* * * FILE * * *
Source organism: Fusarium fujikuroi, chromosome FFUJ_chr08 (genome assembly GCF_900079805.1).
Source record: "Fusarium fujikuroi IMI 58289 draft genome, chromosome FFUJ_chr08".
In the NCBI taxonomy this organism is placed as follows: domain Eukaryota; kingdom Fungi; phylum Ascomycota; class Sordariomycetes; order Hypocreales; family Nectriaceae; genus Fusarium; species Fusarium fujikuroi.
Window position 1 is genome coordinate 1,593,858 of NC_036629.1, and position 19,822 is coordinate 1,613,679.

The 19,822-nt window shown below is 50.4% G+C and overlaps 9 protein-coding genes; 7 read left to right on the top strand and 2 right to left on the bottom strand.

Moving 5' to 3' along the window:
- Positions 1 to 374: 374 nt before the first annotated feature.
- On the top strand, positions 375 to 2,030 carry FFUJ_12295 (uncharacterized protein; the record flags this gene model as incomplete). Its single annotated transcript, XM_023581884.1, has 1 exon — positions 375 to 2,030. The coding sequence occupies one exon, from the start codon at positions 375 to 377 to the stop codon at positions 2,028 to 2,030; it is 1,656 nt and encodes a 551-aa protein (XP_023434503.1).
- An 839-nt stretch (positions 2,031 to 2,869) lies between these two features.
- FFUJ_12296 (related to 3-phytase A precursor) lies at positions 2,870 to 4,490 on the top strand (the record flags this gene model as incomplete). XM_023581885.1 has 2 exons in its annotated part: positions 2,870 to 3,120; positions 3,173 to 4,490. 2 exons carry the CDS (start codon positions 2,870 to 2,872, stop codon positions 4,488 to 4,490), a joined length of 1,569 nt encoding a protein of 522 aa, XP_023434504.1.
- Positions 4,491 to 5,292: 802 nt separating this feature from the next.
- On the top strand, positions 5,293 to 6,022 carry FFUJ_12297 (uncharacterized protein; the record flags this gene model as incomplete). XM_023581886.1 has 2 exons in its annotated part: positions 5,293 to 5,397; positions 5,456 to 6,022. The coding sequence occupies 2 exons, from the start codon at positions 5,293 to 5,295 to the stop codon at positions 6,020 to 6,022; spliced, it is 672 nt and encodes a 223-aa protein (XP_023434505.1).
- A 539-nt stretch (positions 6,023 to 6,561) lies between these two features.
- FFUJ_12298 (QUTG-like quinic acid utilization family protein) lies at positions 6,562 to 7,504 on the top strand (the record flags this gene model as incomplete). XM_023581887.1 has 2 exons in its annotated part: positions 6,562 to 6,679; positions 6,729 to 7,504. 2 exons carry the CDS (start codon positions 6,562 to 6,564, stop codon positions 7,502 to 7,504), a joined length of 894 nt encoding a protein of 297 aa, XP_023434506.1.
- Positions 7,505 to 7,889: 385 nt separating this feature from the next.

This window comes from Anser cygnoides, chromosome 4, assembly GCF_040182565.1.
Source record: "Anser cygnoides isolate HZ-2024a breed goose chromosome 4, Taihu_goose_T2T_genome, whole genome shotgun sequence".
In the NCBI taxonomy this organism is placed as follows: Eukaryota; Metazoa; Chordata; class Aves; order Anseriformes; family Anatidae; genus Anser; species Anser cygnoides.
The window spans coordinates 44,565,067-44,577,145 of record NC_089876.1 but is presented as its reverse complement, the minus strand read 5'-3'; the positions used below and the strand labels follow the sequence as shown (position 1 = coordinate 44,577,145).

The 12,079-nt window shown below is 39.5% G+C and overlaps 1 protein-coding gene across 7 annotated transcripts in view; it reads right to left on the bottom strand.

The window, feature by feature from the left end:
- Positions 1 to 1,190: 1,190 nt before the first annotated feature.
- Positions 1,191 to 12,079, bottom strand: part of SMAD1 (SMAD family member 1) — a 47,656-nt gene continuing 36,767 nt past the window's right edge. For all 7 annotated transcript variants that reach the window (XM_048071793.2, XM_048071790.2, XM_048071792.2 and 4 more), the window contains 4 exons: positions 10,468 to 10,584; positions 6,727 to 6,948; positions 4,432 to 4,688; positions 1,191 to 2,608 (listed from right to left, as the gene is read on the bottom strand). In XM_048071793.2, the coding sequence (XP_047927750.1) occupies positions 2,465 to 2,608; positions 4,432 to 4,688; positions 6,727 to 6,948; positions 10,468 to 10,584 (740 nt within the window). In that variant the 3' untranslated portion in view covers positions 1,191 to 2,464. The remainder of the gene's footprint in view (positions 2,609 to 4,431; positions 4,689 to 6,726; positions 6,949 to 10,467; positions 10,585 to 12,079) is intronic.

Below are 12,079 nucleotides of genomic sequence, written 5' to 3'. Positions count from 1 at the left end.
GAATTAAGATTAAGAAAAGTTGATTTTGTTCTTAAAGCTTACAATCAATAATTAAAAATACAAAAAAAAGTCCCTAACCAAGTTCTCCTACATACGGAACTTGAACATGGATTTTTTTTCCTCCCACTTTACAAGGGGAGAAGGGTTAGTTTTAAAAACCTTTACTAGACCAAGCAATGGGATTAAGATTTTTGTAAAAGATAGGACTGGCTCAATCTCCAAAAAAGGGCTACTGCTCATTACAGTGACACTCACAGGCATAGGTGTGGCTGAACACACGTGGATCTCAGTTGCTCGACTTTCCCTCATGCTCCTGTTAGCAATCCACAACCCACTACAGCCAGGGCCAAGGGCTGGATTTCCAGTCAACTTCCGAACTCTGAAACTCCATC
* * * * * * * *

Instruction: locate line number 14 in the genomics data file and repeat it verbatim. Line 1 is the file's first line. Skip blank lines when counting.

- FFUJ_12298 (QUTG-like quinic acid utilization family protein) lies at positions 6,562 to 7,504 on the top strand (the record flags this gene model as incomplete). XM_023581887.1 has 2 exons in its annotated part: positions 6,562 to 6,679; positions 6,729 to 7,504. 2 exons carry the CDS (start codon positions 6,562 to 6,564, stop codon positions 7,502 to 7,504), a joined length of 894 nt encoding a protein of 297 aa, XP_023434506.1.